Food odors trigger an endocrine response that affects food ingestion and metabolism
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Food odors stimulate appetite and innate food-seeking behavior in hungry animals. The smell of food also induces salivation and release of gastric acid and insulin. Conversely, sustained odor exposure may induce satiation. We demonstrate novel effects of food odors on food ingestion, metabolism and endocrine signaling in Drosophila melanogaster. Acute exposure to attractive vinegar odor triggers a rapid and transient increase in circulating glucose, and a rapid upregulation of genes encoding the glucagon-like hormone adipokinetic hormone (AKH), four insulin-like peptides (DILPs) and some target genes in peripheral tissues. Sustained exposure to food odors, however, decreases food intake. Hunger-induced strengthening of synaptic signaling from olfactory sensory neurons (OSNs) to brain neurons increases food-seeking behavior, and conversely fed flies display reduced food odor sensitivity and feeding. We show that increasing the strength of OSN signaling chronically by genetic manipulation of local peptide neuromodulation reduces feeding, elevates carbohydrates and diminishes lipids. Furthermore, constitutively strengthened odor sensitivity altered gene transcripts for AKH, DILPs and some of their targets. Thus, we show that food odor can induce a transient anticipatory endocrine response, and that boosted sensitivity to this odor affects food intake, as well as metabolism and hormonal signaling.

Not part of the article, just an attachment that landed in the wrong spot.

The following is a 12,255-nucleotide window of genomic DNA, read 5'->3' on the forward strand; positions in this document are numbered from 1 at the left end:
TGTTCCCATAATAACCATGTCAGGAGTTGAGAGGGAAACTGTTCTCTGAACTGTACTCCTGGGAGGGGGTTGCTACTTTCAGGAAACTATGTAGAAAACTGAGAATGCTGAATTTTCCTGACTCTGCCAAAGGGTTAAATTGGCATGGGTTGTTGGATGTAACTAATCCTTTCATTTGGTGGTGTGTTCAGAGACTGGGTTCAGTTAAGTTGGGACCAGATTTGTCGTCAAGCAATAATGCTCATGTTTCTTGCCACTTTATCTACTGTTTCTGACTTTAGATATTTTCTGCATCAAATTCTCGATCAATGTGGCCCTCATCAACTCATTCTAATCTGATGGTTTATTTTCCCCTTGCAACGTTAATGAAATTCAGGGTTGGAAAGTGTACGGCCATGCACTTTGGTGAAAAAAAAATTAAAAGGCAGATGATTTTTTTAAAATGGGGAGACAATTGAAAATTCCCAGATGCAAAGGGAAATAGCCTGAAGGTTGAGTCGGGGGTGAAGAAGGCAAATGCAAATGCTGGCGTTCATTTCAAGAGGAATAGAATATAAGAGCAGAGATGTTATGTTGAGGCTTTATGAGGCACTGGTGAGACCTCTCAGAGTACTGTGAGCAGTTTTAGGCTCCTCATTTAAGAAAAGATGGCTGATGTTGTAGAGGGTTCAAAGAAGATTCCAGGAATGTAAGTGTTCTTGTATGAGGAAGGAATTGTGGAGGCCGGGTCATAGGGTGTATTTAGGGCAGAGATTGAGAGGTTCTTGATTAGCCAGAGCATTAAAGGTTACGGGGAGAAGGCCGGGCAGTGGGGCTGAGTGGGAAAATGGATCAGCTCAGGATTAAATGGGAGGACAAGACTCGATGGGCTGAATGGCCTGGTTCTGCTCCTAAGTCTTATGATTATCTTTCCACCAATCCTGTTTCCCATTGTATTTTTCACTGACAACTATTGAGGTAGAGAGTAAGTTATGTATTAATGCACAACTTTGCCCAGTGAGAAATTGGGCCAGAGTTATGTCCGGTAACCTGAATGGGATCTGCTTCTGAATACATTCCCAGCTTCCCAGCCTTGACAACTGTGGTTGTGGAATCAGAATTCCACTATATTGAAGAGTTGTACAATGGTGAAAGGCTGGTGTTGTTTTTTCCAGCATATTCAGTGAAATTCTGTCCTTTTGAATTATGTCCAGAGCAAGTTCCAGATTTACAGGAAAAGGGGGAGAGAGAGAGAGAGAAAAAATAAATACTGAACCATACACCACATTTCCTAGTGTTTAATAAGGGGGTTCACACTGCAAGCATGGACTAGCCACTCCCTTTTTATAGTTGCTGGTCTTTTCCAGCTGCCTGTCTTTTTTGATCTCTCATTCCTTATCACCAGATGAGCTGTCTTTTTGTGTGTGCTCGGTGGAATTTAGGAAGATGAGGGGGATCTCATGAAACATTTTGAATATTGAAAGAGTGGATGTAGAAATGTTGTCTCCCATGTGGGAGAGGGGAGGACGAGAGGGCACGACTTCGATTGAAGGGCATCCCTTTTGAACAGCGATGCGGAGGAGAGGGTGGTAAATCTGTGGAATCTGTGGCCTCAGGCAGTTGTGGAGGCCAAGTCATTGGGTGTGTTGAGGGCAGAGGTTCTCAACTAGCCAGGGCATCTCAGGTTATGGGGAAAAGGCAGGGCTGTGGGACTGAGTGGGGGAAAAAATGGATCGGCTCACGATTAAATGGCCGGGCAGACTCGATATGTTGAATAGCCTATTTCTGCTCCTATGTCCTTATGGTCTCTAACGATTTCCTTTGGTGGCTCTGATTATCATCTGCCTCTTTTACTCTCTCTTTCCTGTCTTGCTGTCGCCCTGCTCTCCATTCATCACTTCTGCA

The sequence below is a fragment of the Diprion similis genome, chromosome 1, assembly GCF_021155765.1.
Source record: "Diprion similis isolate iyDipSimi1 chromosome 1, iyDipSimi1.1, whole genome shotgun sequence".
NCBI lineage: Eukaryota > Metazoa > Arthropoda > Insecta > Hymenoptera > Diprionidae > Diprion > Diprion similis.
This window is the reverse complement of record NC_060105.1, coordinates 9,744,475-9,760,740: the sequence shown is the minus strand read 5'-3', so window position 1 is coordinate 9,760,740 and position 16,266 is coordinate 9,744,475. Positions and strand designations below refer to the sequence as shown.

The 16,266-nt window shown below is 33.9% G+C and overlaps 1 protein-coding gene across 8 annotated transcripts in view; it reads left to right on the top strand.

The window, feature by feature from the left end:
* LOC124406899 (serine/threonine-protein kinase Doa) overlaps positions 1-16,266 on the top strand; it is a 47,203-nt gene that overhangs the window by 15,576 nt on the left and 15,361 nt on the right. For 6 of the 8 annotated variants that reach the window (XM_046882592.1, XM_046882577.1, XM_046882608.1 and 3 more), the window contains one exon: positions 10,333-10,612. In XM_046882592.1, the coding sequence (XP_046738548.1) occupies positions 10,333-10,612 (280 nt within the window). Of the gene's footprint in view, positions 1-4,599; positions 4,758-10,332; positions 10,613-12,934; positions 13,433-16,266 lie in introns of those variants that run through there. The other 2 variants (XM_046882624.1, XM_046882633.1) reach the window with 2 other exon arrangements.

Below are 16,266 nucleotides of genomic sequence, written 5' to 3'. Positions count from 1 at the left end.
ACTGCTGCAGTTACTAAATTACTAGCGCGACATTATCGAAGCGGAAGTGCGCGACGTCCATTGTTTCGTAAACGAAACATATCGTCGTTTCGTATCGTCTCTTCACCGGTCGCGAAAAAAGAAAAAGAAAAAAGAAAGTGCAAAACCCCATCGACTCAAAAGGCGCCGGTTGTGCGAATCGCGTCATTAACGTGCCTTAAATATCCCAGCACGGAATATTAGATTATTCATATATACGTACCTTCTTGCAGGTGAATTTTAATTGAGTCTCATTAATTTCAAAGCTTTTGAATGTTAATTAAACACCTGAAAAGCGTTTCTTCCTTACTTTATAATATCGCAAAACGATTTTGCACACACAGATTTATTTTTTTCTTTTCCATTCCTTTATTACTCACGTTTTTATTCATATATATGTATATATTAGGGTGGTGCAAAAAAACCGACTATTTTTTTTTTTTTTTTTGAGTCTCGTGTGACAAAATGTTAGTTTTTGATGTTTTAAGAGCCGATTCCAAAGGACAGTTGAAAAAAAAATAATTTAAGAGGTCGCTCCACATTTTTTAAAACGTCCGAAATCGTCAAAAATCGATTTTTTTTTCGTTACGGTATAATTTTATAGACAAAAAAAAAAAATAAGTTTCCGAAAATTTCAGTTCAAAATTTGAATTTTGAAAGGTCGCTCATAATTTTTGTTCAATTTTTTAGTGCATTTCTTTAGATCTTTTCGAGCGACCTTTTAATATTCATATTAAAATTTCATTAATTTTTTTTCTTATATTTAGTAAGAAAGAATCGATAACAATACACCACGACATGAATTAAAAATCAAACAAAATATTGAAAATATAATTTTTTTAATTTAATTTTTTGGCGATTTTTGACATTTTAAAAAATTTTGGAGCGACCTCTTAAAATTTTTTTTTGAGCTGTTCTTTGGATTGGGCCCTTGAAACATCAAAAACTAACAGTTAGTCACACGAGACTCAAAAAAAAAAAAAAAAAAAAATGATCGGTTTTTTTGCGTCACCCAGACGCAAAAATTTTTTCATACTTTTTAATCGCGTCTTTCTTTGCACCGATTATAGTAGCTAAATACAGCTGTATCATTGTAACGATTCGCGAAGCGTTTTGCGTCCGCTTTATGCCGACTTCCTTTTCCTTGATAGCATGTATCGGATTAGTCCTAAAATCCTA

KeywordsInsulin-like peptides Adipokinetic hormone Neuropeptides Olfactory sensory neurons Feeding Drosophila melanogaster
We thank E. Rulifson (Stanford, CA), K. Yu (Daejeon, Korea), J. H. Park (Knoxville, TN), Ping Shen (Athens, GA) and Bloomington Drosophila Stock Center (BDSC), Bloomington, IN for providing fly stocks. We are grateful to J. A. Veenstra (Bordeaux, France) and Mark Brown (Athens, GA) for providing antisera. Drs Heinrich Dircksen and Jonas Bengtsson (both Stockholm) kindly read and commented on an earlier version of the manuscript. Funding was from the Swedish Research Council (VR) and Karl Trygger Foundation (both to D.R.N.).
Conflict of interest
The authors declare that there was no conflict of interest.
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